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SFU Health and Counselling Services
Registered Clinical Counsellor

A photo of a pair of hairdressing scissors
Markus Winkler
There's clear value in using certain metaphors to explain the purpose behind many of the things we talk about.

If there's one literary convention I love, it's the metaphor. And I'm not the only one. I've written about metaphors here before - most recently in this post about emergence, but also in a couple of posts about time management, and this post about euphemisms from a while back. Something about metaphors allows us to explain things that would otherwise be nearly impossible to understand, merely by comparing that thing to something else. Practical use aside, metaphors also comprise some of the most elegant, powerful, and emotionally stirring language that we're capable of creating.

Metaphors come up all the time in my work with students, whether they're acknowledged or not. There's clear value in using certain metaphors to explain the purpose behind many of the things we talk about. For example - why is it a good idea to have an attractive format and layout on a resume? Because it's a great way to stand out from the crowd. No, there's no crowd in most recruiters' offices, but drawing that comparison helps to illustrate the significance of having a unique resume style, more powerfully and in fewer words than explaining this in other ways.

I've also thought about metaphors in terms of my own position as a career advisor. It's thought provoking to ask, if you haven't already, "how would I describe what I do if someone asked me to be as succinct as possible?" It wouldn't be succinct at all to describe all the things you do on a daily basis, your responsibilities, your accomplishments, your significance. Nor would it be descriptive enough to only talk about a small subset of those things. So, how can we possibly do this question justice?

One metaphor that I've grown to really like when describing my own position as a career development professional is that of a hair stylist (I'll use that term as opposed to barber because it seems more modern and encompassing). Yes, I am a career stylist. Sound bizarre or just plain silly? Well, what does a stylist do?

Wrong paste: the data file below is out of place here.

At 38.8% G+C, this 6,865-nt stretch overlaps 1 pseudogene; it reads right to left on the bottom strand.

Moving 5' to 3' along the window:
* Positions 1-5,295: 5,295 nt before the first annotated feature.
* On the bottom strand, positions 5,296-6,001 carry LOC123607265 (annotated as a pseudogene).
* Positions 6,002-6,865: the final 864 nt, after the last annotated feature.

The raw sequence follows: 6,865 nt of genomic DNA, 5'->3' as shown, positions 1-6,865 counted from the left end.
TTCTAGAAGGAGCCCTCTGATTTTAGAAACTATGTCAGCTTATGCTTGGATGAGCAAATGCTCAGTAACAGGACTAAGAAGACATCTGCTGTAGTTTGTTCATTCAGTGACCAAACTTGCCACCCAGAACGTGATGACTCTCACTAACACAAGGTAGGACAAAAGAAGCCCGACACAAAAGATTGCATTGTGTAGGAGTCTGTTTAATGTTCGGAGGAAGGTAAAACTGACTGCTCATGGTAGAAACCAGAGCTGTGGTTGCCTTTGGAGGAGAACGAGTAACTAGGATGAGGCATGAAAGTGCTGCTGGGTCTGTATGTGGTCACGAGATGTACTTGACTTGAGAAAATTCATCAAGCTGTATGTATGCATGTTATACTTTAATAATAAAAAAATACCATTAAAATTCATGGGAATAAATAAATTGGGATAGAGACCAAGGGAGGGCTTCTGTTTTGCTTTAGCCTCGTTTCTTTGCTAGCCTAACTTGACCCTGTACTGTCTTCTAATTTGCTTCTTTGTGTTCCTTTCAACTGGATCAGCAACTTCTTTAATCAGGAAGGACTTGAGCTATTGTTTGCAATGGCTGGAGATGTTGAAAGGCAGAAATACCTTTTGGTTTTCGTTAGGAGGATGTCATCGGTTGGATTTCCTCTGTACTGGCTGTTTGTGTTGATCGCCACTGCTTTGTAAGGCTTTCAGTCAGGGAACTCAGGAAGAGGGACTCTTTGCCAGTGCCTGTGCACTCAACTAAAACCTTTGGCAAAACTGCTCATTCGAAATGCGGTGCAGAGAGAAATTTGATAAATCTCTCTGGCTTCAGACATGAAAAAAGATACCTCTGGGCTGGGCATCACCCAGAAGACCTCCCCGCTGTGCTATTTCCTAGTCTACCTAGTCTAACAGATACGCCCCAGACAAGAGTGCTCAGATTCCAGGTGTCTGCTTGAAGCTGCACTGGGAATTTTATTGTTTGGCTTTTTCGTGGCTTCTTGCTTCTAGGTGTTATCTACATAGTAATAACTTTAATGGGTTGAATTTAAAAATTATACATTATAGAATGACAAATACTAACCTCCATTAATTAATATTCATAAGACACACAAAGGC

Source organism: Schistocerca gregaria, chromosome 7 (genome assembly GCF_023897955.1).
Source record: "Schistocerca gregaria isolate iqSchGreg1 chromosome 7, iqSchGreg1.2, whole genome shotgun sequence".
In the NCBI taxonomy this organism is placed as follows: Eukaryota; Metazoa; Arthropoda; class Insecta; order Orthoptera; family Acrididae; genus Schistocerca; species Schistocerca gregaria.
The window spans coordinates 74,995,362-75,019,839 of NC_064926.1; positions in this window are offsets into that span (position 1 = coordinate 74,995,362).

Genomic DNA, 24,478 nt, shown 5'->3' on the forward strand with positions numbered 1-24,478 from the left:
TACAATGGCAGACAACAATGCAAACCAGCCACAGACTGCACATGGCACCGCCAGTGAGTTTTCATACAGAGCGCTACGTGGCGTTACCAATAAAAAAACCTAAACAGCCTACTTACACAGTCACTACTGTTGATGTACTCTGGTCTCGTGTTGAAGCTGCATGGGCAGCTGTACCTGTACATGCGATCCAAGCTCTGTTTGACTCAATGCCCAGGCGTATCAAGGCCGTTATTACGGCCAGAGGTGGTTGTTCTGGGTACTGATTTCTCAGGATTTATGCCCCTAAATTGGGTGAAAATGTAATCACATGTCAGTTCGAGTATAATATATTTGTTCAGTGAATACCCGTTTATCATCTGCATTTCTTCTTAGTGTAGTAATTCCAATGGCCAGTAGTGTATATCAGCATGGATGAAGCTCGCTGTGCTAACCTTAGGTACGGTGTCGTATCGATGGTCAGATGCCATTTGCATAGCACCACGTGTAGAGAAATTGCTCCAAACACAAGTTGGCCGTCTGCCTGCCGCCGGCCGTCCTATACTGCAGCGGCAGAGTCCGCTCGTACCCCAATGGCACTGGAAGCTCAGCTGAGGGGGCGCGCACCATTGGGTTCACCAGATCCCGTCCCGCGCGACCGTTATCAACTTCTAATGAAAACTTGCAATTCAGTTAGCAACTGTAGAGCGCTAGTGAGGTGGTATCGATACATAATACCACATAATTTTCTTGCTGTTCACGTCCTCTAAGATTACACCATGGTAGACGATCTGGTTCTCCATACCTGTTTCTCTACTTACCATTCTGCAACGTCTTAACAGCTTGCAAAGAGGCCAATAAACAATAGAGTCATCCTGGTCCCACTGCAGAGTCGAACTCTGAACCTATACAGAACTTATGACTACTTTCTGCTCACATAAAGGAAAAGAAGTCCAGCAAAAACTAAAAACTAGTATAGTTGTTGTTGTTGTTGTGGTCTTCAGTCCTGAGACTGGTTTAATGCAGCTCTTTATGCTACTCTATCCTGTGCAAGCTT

Careers are more of a process than a product - they are continuously growing, as we are. As hair does. Most of us learn at an early age that certain attentions must be paid to our hair on a regular basis - we wash it, otherwise it becomes overly unkempt and hard to manage. We devote a certain amount of time to it every day before we venture into the world, so that it will look as much as possible the way we want it to. And although we can't possibly notice its growth on a given day, over a period of a few weeks we notice that our hair is indeed longer. Finally, every now and then we decide that it has grown to the point where we can no longer satisfactorily manage it ourselves, or that we're just plain bored of it and want a change, and we decide to seek out professional help. 

So, we go to a stylist. They might simply trim things a bit, keeping your look intact but unarguably sleeker, or you may elect for a more dramatic change. There are many things that a stylist can help you change - your hair's length, colour, texture, shape are all fair game. There are also some qualities that you simply have to accept - your hair might be too thin, too thick, too dry, too greasy, too much of many different qualities for many styles. Your hair has strengths and weaknesses and a personality of its own that makes it better suited to certain styles over others. Your stylist can help you discern all of this, and help you achieve the style or styles you desire.

After our visit to the stylist, it's back to life and back to self-managing our look for a while, at least until we decide it's time for another trip to neaten things up or make a change to something else.

So, my answer to the question asked earlier would be something like this: Just think of me as a stylist for your career. Yes, a career stylist.

SFU Health and Counselling Services
Registered Clinical Counsellor
David Lindskoog is a Registered Clinical Counsellor at Health & Counselling who used to work as a Career Advisor with Career Services. David is passionate about suicide prevention, social justice, career and professional development concerns, and the use of role-playing games in therapy. Check out his group: Dungeons & Worry Dragons. While you're here, check out Dave's Diary! It is an ongoing series of journal entries touching on various aspects related to careers and well-being. Want to hear Dave's thoughts on a particular topic?  Send him an email, and he'll do his best to include it in his next post!  
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Nov 25, 2011

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